Ironic Rebound - Why Suppressing Thoughts Doesn't Work

“Sit in this corner until you can stop thinking about a white bear.” Said the older brother of a young Leo Tolstoy, the Russian novelist. 

Several hours later the brother returned to the room to find Tolstoy paralyzed; still in the corner and unable to stop thinking about white bears. [1]

Why couldn’t Tolstoy stop thinking about white bears? It’s not like Russia was dealing with some massive white bear epidemic at the time. So why couldn’t he get the thought out of his head?


Over a century later, Harvard psychologist Daniel Wegner set out to answer this question. He invited participants into a lab and asked them to think about anything other than a white bear. The participants had about as much luck as the famous writer of War and Peace. No matter how hard they tried, they just could not stop thinking about white bears! [1]

As I’m sure you can guess, this phenomenon is not just subject to thoughts about White Bears. Wegner repeated these studies trying to get participants to suppress other thoughts. Unsurprisingly, no matter what the thought was, the participants were unable to suppress it.

And it didn't stop there. Even more shocking is that when they suppressed something, they ended up thinking about it more than if they were actually trying to think about it! 


Wegner called this phenomenon “Ironic Rebound”. It explains that the very thing that we try to not think about rebounds back into our thoughts without fail. This explains why denying foods can leave dieters more tempted to indulge, why someone who’s nervous about a big speech ends up imagining the worst, and the catchy song we’re trying to get out of our heads ends up playing on repeat.


When we’re trying to suppress a thought, we send a message to both our conscious and subconscious minds not to think about it. The conscious mind will then attempt to direct your attention elsewhere – trying to distract you from thinking about it. Meanwhile, your subconscious mind gets the message to be on alert for anything that might make you think about that thing.

Unfortunately, through this process, the subconscious mind holds the very thought that you’re trying to suppress with it, because it’s looking for anything associated with it. [2

For example, say you’re one of the participants who has been given the task of not thinking about a white bear. Your conscious mind is now trying to direct your attention to something other than a white bear.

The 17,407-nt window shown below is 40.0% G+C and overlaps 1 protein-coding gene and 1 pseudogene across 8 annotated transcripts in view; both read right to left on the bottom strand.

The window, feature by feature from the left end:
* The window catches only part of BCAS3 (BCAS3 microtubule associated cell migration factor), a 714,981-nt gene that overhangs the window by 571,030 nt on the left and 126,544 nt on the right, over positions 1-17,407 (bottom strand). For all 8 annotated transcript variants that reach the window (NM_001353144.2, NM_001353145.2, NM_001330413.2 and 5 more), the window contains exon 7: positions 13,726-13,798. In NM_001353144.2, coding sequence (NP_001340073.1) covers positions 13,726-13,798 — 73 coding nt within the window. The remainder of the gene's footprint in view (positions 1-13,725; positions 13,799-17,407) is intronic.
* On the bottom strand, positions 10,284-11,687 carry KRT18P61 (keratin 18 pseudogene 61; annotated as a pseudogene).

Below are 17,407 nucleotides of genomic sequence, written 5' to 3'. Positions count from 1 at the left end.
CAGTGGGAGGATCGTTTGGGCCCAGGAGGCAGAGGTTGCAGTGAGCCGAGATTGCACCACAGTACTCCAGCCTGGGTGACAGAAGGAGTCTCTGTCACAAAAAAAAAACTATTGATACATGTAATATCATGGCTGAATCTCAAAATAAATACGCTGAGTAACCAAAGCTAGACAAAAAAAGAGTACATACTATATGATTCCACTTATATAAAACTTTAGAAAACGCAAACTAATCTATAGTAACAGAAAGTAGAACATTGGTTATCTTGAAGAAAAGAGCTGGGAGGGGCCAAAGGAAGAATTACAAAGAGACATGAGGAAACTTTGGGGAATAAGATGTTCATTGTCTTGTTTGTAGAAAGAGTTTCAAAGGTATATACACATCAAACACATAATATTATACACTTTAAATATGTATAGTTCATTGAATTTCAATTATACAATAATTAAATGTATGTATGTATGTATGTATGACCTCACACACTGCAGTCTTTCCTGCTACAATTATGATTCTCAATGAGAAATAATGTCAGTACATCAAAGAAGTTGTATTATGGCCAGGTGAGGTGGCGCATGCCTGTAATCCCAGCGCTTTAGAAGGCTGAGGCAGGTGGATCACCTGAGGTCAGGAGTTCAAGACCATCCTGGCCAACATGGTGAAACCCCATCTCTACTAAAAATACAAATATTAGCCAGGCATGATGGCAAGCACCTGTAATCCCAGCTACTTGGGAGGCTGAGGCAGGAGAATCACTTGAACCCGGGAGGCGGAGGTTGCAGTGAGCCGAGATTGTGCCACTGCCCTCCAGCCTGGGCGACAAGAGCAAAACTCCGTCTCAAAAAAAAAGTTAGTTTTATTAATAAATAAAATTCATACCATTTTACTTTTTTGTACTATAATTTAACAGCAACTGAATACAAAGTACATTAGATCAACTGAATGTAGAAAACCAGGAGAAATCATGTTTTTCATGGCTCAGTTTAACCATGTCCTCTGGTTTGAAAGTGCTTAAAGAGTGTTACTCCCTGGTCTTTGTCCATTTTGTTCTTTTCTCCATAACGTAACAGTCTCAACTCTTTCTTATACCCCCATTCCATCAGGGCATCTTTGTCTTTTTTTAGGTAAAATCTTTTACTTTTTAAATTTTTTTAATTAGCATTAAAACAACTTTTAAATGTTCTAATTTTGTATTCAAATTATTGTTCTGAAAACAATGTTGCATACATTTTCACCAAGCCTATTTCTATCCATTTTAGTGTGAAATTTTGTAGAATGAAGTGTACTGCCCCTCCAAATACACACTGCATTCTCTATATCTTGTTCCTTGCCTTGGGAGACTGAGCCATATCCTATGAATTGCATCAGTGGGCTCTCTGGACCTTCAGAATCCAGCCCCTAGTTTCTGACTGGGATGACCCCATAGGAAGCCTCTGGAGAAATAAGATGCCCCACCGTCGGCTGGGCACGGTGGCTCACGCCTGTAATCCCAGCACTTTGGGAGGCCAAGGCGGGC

So you pick up a pencil and focus on it. At that point, your subconscious mind sends the message to your conscious mind, “hey look, a pencil! That’s not like a white bear at all!” Thereby making you think about white bears again as you marvel at how much the pencil is not like a white bear.


One of the biggest things we use our willpower for is self-control. We want to control our diets, our tempers and our credit card debt. Unfortunately, due to ironic rebound, the more we try to control our thoughts of Ben & Jerry’s, that annoying coworker or the one-time-only sale at the mall, the more likely we are to lose that control. 

Even if we do end up resisting the temptation, the process of trying to control the thought is going to unnecessarily burn through our willpower, leaving us more likely to indulge in something else. [3]


Give up. That’s right, the tactic that Wegner found was most successful in controlling the thought is to actually give up control of it. When he allowed participants to express or think as much as they wanted about the thing they once suppressed, they were able to move on to other thoughts and feelings much more easily. [4]

Now, this doesn’t mean that we should act on these thoughts. Quite the contrary. If you’re tempted by the donuts somebody brought to the office, don’t try to suppress how much you want to indulge. That will leave you craving the donut the rest of the day. Instead, embrace the feeling of temptation.

Understand that your inner feelings do not dictate your outer actions. You are in control of yourself. So allow yourself to want the donut (that's natural!) but understand that you don't have to act on that craving. That way you can walk away from the break room and go back to your desk without the long day of trying to not think about the donut.


Trying to suppress a thought is doomed for failure. So often we try to control our thoughts of temptation, anxiety or secrets that we’re supposed to be keeping. But the more we try to suppress these thoughts, the more likely they are to keep popping back into our heads. 

Instead, allow yourself to think about these things. Embrace the thought, but understand that you still have control over your actions. In the end, we always have the choice of whether or not to act on our thoughts, emotions and feelings.


  1. Wegner, Daniel M., and David J. Schneider. "The White Bear Story." Psychological Inquiry 14.3-4 (2003): 326-29.
  2. Wegner, Daniel M., David J. Schneider, Samuel R. Carter, and Teri L. White. "Paradoxical Effects of Thought Suppression." Journal of Personality and Social Psychology 53.1 (1987): 5-13.
  3. McGonigal, Kelly. The Willpower Instinct: How Self-control Works, Why It Matters, and What You Can Do to Get More of It. New York: Avery, 2012.
  4. Winerman, Lea. "Suppressing the 'White Bears'" Monitor on Psychology 42.9 (2011): 44.